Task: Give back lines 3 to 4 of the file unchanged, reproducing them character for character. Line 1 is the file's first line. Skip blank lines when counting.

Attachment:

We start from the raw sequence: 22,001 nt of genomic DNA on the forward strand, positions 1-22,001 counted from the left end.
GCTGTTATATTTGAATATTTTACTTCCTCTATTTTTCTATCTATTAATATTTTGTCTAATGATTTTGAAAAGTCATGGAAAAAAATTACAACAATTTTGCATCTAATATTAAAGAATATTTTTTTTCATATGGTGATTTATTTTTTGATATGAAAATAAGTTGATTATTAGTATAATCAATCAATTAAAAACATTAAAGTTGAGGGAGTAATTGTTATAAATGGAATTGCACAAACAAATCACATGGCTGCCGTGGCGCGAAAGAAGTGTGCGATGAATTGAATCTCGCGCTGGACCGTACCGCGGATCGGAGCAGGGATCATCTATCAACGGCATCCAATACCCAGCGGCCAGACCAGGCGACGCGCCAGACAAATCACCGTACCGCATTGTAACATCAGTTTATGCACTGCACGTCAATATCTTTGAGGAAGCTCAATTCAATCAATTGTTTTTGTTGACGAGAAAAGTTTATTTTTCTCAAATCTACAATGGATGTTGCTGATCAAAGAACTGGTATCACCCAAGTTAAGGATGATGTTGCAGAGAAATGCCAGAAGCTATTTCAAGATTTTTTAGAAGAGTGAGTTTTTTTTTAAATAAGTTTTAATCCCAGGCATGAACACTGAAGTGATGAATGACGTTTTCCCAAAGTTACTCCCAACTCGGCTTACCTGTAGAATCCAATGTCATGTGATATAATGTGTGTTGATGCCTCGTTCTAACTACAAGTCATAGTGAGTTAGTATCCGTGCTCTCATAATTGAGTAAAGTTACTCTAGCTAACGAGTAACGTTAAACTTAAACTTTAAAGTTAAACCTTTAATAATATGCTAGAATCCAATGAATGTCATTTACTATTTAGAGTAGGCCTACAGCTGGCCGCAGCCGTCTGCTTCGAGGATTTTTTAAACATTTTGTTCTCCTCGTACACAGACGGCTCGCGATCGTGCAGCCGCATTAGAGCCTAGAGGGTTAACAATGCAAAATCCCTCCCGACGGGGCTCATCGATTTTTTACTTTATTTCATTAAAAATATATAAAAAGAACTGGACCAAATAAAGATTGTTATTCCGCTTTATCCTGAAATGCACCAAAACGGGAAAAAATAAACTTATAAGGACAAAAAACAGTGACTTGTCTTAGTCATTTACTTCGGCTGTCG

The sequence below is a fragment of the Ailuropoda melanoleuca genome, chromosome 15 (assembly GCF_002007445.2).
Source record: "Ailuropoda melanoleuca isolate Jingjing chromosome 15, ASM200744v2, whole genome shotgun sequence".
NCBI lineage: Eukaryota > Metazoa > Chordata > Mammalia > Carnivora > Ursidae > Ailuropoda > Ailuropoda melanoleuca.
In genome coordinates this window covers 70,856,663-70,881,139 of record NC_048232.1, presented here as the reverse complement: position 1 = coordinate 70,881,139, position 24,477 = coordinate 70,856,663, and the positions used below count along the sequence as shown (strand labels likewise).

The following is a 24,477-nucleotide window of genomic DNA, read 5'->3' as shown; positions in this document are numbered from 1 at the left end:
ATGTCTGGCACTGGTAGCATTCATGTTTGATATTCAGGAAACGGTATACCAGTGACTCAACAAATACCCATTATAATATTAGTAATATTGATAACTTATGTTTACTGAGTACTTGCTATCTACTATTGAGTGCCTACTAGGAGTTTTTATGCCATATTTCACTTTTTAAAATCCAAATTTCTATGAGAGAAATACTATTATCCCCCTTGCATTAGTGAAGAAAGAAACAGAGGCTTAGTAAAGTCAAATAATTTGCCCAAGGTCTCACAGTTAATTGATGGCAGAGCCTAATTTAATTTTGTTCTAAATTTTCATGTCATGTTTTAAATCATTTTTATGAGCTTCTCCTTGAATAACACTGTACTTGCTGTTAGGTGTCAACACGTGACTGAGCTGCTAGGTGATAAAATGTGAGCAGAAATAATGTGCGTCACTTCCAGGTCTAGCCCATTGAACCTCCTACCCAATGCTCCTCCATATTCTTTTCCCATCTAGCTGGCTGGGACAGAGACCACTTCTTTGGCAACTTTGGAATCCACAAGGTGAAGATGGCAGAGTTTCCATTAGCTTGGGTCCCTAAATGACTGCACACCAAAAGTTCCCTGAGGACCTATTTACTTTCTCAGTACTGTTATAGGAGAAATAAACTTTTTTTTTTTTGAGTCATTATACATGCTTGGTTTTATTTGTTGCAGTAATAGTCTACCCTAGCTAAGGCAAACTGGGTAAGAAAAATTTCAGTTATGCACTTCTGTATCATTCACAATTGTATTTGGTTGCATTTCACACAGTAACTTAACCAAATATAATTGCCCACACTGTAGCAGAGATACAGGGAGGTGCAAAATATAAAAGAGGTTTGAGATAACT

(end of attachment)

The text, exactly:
The sequence below is a fragment of the Ailuropoda melanoleuca genome, chromosome 15 (assembly GCF_002007445.2).
Source record: "Ailuropoda melanoleuca isolate Jingjing chromosome 15, ASM200744v2, whole genome shotgun sequence".